Embrace Reading Culture, Kenyans Urged
The Directorate of Adult and Continuing Education is in the process of implementing a scheme that will see the department cooperate with the Kenya National Library Services to offer a mobile service forum where members of the public can gather to read books.
According to Ms. Salome Terah, Director of Adult and Continuing Education for the County of Nairobi, the program aims to revive the reading culture among Kenyans and provide those without access to libraries with the opportunity to read books for free.
Ms. Terah, speaking at the 5-day advocacy and awareness of Adult and Continuing Education at Eastleigh High School in Kamukunji Sub County, stated that it is perilous for Kenyans to lose their reading culture, as books contain a wealth of information.
“This sensitization campaign’s objective is to register a high number of youths and adults to acquire numeracy, writing and reading skills coupled with functional literacy for skill to apply in their day-to-day life,” she stated.
The County Director identified basic literacy, post-literacy, Adult primary (continuing primary), and Adult secondary (continued secondary) as courses offered by the Directorate of Adult and Continuing Education.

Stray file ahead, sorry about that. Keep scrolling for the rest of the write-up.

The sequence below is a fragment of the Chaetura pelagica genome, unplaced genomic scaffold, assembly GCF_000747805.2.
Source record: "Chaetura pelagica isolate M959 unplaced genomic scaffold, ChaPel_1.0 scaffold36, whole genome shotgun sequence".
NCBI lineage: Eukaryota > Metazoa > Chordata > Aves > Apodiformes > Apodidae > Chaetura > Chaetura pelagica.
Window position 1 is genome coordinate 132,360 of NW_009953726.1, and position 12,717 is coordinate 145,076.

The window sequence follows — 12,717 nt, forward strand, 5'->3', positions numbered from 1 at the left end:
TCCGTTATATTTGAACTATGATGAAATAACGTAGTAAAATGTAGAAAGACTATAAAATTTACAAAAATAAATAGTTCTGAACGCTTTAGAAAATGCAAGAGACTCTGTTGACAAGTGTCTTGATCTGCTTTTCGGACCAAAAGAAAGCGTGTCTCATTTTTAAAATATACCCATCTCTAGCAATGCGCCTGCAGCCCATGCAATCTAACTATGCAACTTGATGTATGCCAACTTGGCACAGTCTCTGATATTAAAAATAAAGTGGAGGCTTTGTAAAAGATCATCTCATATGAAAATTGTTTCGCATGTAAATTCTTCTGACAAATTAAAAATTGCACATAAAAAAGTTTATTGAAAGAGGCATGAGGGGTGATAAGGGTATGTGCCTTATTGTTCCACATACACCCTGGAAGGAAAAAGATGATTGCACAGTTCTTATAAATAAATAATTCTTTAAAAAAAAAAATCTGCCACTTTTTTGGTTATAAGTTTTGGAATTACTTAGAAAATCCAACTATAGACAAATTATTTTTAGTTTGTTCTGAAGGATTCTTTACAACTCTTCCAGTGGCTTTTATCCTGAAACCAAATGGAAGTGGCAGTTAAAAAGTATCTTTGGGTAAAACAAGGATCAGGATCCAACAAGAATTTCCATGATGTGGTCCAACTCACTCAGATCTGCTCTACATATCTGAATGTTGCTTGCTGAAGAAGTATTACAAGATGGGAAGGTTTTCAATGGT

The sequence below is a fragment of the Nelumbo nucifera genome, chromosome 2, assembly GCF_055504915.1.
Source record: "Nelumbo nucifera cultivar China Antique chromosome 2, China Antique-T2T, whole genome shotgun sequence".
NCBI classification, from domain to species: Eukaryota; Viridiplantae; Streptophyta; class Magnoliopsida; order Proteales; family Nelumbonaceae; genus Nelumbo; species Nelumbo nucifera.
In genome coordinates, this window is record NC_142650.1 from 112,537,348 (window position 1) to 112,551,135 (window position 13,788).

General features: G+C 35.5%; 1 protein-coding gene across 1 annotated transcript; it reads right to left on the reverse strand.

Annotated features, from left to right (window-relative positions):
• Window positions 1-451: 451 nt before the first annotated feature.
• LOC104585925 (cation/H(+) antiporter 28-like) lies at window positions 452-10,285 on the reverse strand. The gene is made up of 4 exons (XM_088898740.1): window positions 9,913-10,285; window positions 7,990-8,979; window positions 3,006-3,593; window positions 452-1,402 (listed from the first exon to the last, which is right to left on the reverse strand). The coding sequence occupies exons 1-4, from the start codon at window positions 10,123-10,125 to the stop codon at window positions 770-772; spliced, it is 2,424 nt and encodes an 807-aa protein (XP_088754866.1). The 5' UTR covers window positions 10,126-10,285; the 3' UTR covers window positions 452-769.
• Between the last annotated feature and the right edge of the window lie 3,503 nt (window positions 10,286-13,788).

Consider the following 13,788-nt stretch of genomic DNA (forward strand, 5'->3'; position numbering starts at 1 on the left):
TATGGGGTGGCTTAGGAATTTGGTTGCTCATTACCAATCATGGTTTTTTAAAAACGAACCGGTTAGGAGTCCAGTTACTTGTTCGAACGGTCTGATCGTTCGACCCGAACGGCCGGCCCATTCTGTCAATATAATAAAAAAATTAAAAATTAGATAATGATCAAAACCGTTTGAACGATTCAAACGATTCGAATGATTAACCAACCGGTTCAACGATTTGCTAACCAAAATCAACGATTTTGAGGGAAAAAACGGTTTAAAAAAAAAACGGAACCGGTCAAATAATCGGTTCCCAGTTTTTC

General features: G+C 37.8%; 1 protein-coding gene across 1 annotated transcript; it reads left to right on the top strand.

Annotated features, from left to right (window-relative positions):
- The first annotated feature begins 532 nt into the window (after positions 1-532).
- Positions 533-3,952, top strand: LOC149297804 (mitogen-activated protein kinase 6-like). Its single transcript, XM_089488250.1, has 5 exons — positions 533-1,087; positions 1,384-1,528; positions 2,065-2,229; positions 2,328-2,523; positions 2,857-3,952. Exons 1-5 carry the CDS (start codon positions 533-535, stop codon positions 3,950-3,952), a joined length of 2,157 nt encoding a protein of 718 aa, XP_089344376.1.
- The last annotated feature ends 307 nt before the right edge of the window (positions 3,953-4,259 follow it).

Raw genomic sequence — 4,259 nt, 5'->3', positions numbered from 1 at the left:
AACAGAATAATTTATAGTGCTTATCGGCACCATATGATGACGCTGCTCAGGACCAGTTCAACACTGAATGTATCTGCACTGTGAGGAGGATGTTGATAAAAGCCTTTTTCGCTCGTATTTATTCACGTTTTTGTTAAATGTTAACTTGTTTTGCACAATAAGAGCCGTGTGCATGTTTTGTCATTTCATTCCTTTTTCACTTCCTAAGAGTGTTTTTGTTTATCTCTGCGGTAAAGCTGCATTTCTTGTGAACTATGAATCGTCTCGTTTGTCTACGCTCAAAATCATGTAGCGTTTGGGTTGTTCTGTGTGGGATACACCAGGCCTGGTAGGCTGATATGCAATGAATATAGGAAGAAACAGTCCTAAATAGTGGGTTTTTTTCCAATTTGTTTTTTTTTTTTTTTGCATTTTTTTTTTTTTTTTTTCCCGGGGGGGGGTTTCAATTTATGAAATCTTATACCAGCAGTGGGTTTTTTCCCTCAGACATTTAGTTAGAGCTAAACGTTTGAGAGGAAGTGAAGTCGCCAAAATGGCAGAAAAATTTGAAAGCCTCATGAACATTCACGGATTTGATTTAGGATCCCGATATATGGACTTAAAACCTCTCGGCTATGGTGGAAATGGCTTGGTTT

She stated that there are now 4374 students in Basic Literacy, 2539 in Post-Literacy, 1555 in Primary Education, and 2373 in Secondary Education in Nairobi County.
Ms. Terah noted, however, that the directorate requires assistance from organizations of goodwill and well-wishers in order to provide quality and inclusive education to the hard-to-reach, out-of-school children, youths, adults, immigrants, and physically challenged children who are hidden in their homes due to stigma.
She cited inadequate teachers, inadequate teaching/learning materials, a high distance parity between learning institutions, the proliferation of uncoordinated private providers, and the stigmatization of adult learning as some of the obstacles influencing adult learning.
In her remarks, Jemmimah Wangechi, a representative of Kenya National Library Services, stated that the reading culture must be revitalized because the majority of Kenyans have abandoned books in favor of cell phones and electronic copies.
“Physical books will not go away and its value will not diminish, the beauty of a physical,” said Ms. Wangechi while encouraging Kenyans to become members of KNLS.
She stated that in addition to offering books for reading, KNLS also provides life soft skills programs, such as public speaking, entrepreneurship, curriculum vitae writing, networking, basic computer skills, visual impairment and visual handicap classes, and free internet access.
Wangechi, who encouraged Kenyans to utilize the services to the fullest extent, said that KNLS has 64 branches around the nation, with a daily entrance fee of only Sh20 for members of the public.
To date, there are 10,841 adult learners in Nairobi County, consisting of 5,499 females and 5,342 males studying in 250 centers located in various sub-counties.